Jul 06 2010

Bad News For People Who Breathe

Published by at 7:24 am under Weather & Sky


And that would be all of us. 

If you’re not feeling well during this weather it’s not just the heat, it’s the air.

Bright sunshine and temperatures over 90 have brewed up some really bad air quality.

Shown above is our National Weather Service “1-hour average” ozone forecast for 5:00pm today.  Red means unhealthy air and as you can see it’s not confined to cities. 

Ozone is cosmopolitan because it’s formed in the sky and blows with the wind.  It’s created when heat and sunlight cause nitrous oxides (NOx) and volatile organic compounds (VOCs) to chemically combine into O3.   NOx and VOCs come from motor vehicles, power plants, industry and chemical emissions and from those new gas well compressor stations popping up in Pennsylvania.  That’s why we’re urged not to drive so much and to use less electricity on Ozone Action Days.

We’re also told to stay indoors.  That may work for us but it doesn’t help birds, animals and plants that have nowhere else to go.  Ozone is harmful to their respiratory systems, too, and it burns sensitive plants.

So we’re all limiting our activity today – a sort of Ozone Inaction Day – and waiting for the weather to change.

Bad news for everything that breathes. 

(NOAA’s 1-hour ozone prediction for the Eastern Great Lakes for 5:00pm July 6, 2010 (as of noon on July 5). Click on the image and the Loop Control arrow to watch the latest animation on the NOAA website.)
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p.s. GASP (Group Against Smog and Pollution) is working for clean air in southwestern PA. Please join us.

7 responses so far

7 Responses to “Bad News For People Who Breathe”

  1. Bill Parkeron 06 Jul 2010 at 8:16 am

    We read so much about the air quality in China. How does it compare with Pittsburgh’s on ozone alert days?

  2. faith cornellon 06 Jul 2010 at 8:31 am

    Yes yes I agree. Even tho I went to the pool yesterday when I returned home I did not feel really refreshed. My husband especially is confined to the house & it doesn’t help at all, days like these. I know the air is better around here but not really convinced of it some times on days like these. I was thinking about the birds yesterday and this air. So hot & they still have to eat those pigeons. And I remember the days in the nests when there were outstretched to cool off and get rid of the parasites; I suppose it is not exactly a fun time for them. Above the pool yesterday we watched a few hawks we have around here way up high enjoying the flying I guess but I was thinking “was it cooler up there”. The map does not look “kind”.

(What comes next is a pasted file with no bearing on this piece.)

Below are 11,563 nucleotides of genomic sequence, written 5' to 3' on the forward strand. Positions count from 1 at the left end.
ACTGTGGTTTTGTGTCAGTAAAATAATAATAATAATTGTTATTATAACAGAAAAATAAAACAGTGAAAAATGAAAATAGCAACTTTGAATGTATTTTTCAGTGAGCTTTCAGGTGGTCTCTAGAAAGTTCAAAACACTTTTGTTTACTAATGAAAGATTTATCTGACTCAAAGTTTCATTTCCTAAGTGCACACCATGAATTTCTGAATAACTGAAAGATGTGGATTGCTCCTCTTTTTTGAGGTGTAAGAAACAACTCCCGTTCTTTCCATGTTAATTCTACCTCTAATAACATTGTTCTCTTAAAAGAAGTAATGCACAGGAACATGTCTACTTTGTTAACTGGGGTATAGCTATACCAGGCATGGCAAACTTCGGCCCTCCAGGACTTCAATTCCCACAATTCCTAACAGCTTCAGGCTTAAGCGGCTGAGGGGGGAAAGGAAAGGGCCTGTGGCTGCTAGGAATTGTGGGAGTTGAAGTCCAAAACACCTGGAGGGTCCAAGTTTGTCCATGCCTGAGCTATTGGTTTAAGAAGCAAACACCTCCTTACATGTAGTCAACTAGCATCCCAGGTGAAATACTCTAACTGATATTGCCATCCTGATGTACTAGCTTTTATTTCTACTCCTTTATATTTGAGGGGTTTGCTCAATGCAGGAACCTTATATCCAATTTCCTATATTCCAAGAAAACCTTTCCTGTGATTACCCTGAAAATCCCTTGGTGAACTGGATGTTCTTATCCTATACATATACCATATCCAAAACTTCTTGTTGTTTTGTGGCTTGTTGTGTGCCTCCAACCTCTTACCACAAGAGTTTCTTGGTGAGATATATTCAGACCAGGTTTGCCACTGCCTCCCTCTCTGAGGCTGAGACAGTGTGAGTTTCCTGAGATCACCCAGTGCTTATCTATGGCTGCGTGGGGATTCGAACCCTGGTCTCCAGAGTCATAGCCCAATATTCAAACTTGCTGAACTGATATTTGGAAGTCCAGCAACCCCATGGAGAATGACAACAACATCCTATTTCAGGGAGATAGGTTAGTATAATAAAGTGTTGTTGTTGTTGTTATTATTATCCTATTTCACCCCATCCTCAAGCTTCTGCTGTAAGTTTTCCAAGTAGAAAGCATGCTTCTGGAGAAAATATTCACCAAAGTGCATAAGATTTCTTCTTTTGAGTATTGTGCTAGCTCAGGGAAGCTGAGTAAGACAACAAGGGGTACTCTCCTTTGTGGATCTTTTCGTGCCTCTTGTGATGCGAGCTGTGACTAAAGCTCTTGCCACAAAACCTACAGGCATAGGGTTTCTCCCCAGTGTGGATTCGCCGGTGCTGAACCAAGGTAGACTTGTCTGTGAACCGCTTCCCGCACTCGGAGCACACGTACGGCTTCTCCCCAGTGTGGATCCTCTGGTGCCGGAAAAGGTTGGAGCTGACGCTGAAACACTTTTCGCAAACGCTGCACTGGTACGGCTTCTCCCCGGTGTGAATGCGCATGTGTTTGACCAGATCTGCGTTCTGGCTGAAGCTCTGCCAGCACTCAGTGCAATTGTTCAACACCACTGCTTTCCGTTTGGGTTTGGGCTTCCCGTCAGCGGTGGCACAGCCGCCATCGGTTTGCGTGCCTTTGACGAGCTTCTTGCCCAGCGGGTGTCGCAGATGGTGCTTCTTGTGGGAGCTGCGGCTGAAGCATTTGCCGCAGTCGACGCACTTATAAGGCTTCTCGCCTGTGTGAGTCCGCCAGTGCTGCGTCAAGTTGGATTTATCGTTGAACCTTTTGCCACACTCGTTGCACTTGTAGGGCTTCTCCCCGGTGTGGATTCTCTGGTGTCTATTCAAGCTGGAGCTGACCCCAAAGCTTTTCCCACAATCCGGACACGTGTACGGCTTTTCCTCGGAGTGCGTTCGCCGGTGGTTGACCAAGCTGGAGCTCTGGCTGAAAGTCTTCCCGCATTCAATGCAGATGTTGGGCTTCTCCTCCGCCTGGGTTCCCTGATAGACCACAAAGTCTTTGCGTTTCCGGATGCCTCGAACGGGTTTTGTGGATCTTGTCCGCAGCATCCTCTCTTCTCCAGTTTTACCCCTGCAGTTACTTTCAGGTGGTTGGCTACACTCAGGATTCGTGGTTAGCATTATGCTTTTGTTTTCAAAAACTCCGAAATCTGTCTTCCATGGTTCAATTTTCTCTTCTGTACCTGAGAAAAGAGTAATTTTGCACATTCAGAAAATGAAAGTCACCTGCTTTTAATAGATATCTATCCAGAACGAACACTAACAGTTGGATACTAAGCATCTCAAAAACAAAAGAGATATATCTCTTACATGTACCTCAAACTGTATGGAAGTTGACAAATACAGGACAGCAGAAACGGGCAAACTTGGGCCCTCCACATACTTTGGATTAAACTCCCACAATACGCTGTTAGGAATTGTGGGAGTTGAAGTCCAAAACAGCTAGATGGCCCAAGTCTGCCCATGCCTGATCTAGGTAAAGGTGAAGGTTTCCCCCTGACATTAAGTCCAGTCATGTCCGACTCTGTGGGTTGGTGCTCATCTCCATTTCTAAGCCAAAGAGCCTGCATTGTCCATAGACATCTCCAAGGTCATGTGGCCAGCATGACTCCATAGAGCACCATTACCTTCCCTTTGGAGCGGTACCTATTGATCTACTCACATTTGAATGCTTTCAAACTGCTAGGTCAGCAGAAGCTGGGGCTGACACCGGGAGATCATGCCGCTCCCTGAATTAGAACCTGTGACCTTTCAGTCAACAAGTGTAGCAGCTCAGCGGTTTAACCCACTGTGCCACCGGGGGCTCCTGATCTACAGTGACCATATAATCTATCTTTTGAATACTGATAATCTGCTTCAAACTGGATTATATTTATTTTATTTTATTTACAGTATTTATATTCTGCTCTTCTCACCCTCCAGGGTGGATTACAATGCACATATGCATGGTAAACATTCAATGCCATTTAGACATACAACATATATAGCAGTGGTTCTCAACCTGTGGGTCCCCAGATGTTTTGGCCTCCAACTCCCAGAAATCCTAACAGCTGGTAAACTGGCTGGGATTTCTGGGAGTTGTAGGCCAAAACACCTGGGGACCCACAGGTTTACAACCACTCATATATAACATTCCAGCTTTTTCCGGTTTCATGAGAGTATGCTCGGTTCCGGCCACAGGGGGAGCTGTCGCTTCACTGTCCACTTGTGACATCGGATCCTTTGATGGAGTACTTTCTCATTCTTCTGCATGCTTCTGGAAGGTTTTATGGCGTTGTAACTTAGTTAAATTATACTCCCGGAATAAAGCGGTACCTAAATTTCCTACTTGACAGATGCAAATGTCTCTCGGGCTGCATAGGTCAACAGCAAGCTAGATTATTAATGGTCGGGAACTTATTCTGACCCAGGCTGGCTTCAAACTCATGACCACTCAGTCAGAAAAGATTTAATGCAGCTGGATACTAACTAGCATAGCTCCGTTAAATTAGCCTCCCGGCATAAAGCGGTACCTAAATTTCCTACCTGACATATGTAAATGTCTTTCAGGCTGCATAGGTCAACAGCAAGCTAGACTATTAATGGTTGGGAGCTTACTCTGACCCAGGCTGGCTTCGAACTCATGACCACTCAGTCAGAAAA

3. Kate St. Johnon 06 Jul 2010 at 8:35 am

    China is where the U.S. was 50-100 years ago. The first federal Air Pollution Control Act in the U.S. was in 1955. The Clean Air Act of 1970 improved the federal government’s role and ultimately resulted in much better air quality in the U.S. As you can see, bad air doesn’t stop at state and international boundaries.

  4. Peteron 06 Jul 2010 at 8:46 am

    Wow! Doesn’t look to be getting better. The updated forecast from this morning has the ozone concentration another 20 parts per billion higher than in the graphic you’ve clipped, an increase of more than 20% over the previous forecast. I used to live in South Bend, IN which is just on the edge of this map…it’s still hot there, but the air looks to be much better.

  5. John Englishon 06 Jul 2010 at 11:00 am

    As someone who has COPD, I can tell you it’s not comfortable out there. No air conditioner either. The heat I can stand, the humidity and ozone are the problems. So I’m off to the mall to “people watch” rather than to Frick to bird watch. And yes… it would be nice to soar around up there. Especially if mom or dad provided the pigeons :-)

  6. Jamin Bogion 06 Jul 2010 at 1:08 pm

    Thanks for mentioning GASP, Kate. We’re working to pass the Clean Air Act of 2010, as City Council is calling it, requiring best available technologies to lessen emissions to be used on construction vehicles that are working on projects that have received taxpayer funding. Particulate matter, ozone, sulfur dioxide, oxides of nitrogen…Pittsburgh has its fair share of problems and GASP would love your support. Keep cool and calm these next few days.

  7. Kate St. Johnon 06 Jul 2010 at 8:30 pm

    A good website for explaining ozone: http://www.mass.gov/dep/air/community/ozonefaq.htm

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